Bowe's a better value at his franchise cost ($1 million less) I suppose, but Carr will be harder to retain in free agency, because of the nature of cornerbacks on the open market.

Atlanta Falcons: Brent Grimes or Curtis Lofton

The Falcons, not so quietly, have a ton of guys up for free agency this year. Grimes, Lofton, defensive ends John Abraham and Kroy Biermann and center Todd McLure lead the list. One of Grimes or Lofton surely will get the franchise tag.

For the same reason as listed with the Chiefs, Grimes makes the most sense -- he'll simply be harder to retain in free agency. Lofton would be $2 million cheaper but Grimes is more important to the Falcons defense. A logical move might be to feel out contract negotiations with both players (provided the Falcons want to keep both of them anyway), work out an extension with one as quickly as possible, franchise the other defender and look to cut a deal with them down the road.
It's hard to put a price on Avril's pass rush. (Getty Images)

Detroit Lions: Cliff Avril

Avril's made no bones about the possibility of being franchised, and isn't happy with the notion. But the franchise tag actually doesn't exist simply to keep a guy around for another year without paying him big money. It's to keep a guy around while you work out a long-term contract.

That's what Avril, who will turn 26 in April, wants, and it should be what the Lions want too, given their dependence on a strong pass rush on the defensive end of things. At $10.6 million he would provide nice value. Provided he played the whole season anyway.

Indianapolis Colts: Robert Mathis

Chuck Pagano's a defensive guy, and even though he's coming into a rebuilding project, it's hard to see he and general manager Ryan Grigson passing on a shot to keep a talented pass-rusher like Mathis around for one more year at a reasonable rate.

Mathis probably said it himself over the weekend on Twitter when he noted that "The #TAG is an honor but personally if i was tagged now id feel they didnt want me but just have not found my replacement yet." Prepare to be honored sir.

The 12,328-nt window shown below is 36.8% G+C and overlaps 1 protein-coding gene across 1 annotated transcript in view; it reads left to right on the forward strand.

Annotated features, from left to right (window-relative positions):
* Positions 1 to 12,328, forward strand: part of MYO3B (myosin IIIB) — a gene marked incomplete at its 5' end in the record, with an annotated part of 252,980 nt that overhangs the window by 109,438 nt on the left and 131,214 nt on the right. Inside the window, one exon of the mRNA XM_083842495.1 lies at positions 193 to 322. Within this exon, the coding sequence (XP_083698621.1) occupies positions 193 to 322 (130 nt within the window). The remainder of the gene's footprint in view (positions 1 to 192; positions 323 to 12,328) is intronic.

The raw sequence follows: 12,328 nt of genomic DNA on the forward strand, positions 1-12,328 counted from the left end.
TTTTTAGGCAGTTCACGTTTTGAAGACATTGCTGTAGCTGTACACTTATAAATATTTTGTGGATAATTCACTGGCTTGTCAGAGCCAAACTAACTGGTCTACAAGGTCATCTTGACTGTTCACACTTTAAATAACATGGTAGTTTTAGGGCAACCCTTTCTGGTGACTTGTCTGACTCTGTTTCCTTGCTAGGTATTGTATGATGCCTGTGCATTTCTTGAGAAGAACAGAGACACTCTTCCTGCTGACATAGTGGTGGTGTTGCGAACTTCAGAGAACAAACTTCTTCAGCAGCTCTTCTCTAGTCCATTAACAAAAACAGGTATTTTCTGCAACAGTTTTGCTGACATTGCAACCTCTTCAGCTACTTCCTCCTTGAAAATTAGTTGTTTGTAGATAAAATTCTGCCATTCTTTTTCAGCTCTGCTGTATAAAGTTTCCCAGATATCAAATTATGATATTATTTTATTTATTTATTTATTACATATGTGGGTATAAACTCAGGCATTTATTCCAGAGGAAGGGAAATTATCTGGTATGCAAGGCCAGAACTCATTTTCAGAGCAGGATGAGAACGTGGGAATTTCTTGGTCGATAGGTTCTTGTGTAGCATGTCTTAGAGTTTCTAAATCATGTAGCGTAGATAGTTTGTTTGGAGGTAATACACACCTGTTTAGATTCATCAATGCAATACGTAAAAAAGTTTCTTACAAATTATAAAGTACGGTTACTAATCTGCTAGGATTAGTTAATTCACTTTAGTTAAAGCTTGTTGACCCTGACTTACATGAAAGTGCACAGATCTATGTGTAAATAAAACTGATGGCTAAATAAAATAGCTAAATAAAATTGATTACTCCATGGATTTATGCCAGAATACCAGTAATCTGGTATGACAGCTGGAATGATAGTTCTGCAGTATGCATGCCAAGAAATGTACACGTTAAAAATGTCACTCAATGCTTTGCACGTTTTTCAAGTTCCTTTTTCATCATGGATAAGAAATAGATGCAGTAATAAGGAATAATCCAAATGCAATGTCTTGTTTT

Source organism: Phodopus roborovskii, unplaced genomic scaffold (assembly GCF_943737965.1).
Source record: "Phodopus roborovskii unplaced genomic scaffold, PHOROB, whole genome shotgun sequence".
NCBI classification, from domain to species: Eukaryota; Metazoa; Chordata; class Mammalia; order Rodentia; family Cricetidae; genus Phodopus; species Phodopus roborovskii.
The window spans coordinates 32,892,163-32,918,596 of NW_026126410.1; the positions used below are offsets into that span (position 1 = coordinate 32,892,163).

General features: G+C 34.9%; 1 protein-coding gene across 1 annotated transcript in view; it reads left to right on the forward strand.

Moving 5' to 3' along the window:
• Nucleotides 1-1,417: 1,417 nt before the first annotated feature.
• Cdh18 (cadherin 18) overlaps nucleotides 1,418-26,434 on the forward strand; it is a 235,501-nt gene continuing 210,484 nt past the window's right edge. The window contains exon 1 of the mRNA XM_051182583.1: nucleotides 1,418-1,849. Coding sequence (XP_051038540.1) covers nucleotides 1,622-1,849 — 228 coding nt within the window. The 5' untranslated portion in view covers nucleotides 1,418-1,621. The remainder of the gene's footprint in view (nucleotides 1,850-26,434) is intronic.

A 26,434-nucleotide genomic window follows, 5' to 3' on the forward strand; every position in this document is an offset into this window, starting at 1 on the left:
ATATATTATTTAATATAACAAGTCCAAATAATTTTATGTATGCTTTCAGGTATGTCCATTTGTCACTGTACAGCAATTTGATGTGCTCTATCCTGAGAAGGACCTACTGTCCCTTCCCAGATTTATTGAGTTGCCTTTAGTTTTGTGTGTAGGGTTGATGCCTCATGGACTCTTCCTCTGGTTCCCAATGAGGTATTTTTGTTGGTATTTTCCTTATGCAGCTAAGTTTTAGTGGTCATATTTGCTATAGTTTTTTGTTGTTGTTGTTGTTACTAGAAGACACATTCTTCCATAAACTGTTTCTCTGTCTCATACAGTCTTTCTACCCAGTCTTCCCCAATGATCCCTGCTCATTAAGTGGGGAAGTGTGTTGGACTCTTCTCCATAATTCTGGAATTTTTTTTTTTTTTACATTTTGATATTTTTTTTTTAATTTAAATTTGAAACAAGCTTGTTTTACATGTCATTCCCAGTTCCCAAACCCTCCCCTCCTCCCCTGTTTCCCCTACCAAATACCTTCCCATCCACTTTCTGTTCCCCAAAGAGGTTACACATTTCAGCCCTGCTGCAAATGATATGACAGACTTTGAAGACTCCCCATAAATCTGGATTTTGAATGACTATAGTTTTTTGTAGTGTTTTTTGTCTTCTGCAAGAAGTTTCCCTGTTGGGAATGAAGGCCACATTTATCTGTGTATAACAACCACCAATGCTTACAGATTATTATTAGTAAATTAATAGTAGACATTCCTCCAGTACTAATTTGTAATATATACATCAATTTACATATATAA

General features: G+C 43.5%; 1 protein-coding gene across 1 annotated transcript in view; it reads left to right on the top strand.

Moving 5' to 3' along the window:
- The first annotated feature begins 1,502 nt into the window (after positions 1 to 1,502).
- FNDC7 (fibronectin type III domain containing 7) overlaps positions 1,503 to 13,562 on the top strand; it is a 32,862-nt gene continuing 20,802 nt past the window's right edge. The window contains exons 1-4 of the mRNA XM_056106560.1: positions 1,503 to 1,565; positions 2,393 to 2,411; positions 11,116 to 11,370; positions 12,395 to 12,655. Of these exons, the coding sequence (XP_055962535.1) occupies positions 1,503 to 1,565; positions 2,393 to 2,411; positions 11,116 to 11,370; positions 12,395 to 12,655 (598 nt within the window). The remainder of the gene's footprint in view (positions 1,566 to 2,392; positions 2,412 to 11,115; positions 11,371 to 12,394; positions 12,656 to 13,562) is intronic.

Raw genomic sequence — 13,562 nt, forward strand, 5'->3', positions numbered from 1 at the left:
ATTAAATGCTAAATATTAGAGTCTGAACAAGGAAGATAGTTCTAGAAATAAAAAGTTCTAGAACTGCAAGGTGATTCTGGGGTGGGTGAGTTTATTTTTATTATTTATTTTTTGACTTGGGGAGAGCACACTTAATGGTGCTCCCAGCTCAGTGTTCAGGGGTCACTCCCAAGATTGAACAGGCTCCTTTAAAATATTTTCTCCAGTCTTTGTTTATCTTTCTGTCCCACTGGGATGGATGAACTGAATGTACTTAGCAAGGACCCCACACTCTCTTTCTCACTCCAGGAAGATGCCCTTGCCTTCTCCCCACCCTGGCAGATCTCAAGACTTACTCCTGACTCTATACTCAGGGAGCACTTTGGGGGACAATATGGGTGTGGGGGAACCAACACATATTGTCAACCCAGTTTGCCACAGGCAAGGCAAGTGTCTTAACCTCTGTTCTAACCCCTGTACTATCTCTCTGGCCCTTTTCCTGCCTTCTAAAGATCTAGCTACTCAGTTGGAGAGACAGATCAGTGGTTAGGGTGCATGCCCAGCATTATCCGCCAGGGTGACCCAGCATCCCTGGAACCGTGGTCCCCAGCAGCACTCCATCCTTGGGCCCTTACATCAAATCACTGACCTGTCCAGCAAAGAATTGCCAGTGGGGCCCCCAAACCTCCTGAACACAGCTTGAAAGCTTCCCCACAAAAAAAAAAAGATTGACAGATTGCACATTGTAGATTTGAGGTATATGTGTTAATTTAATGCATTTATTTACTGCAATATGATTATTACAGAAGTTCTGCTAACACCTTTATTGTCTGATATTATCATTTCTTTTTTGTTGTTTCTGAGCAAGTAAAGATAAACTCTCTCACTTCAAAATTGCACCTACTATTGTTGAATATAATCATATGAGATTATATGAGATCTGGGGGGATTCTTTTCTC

Dallas Cowboys: Anthony Spencer

According to one report out of Texas, the Cowboys are at least considering franchising Spencer. The logic isn't that the outside linebacker, drafted 26th overall in 2007, is a monster and worth $8.8 million next year. He's not.

But Spencer might be worth holding onto if the Cowboys don't believe they can fill that spot with a reliable enough player through free agency and don't want to force themselves into selecting an outside linebacker early in the draft and forcing him to play.

Giving Spencer that sort of cash at least provides a safety net for Rob Ryan's defense.

Green Bay Packers: Jermichael Finley

Finley's case is a fascinating one. At $5.5 million, the tight end is a no-doubt-about-it franchise tag choice. But what about at $9.4 million? I ask because Finley's reportedly ready to argue that he's actually more of a wide receiver than a tight end, based on the number of snaps he takes from a wide receiver position. (He may want to remove the words "best tight ends in the league" from his website then.)

The Packers don't seem ready to give Finley a long-term deal yet, but they're also not willing to let him go. That tune could change if Finley's awarded the same price as a wide receiver in arbitration.
Wallace's RFA status is a concern. (Getty Images)

Pittsburgh Steelers: Mike Wallace

Wallace is actually on a restricted free agent, but as Wilson pointed out on Tuesday's podcast, there's been a lot of discussion in Steelers-land about the possibility of using the full-blown franchise tag on Wallace regardless of his status.

Here's some hypothetical logic: the Steelers use the non-exclusive tag on Wallace, the Patriots, with two first-round picks in the coming draft, negotiate a deal with Wallace and force the Steelers to match said deal or take one of the picks from the Pats. The pick isn't that high and Wallace is a stud, so Pittsburgh, who wants to lock down Wallace anyway, would be letting the Pats (or whomever) negotiate for them.

Lest you think this is silly, look no further than a guy we already talked about: Welker. The Patriots obtained him via trade, but only after the Dolphins used the restricted tag on Welker. After they did, the Pats negotiated with Welker to work in a provision in his contract that would include a monster bonus if he played X games in the state of Florida (AKA "a poison pill"). The Dolphins caved and simply dealt Welker to the Pats instead of trying to play chicken.

The downside is that the Steelers would be forced to paying $7 million extra in 2012 for their No. 1 wideout. The upside is not getting poison-pilled by an AFC rival who'll then hijack the Steelers for the deep threat they need. Hypothetically speaking of course.

Oakland Raiders: Michael Bush

The idea of paying Bush more than Darren McFadden's been bandied about, and it makes sense given Run-DMC's injury history. It doesn't make sense when you consider that new GM Reggie McKenzie would suddenly have a ton of money committed to two running backs. But here's an idea: tag Bush, trade McFadden and then give Bush a new contract. You keep him off the market, you recoup some of those Carson Palmer draft picks and you keep the back best suited for Greg Knapp's zone-rushing attack.

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The views expressed in this blog are solely those of the author and do not reflect the views of CBS Sports or CBSSports.com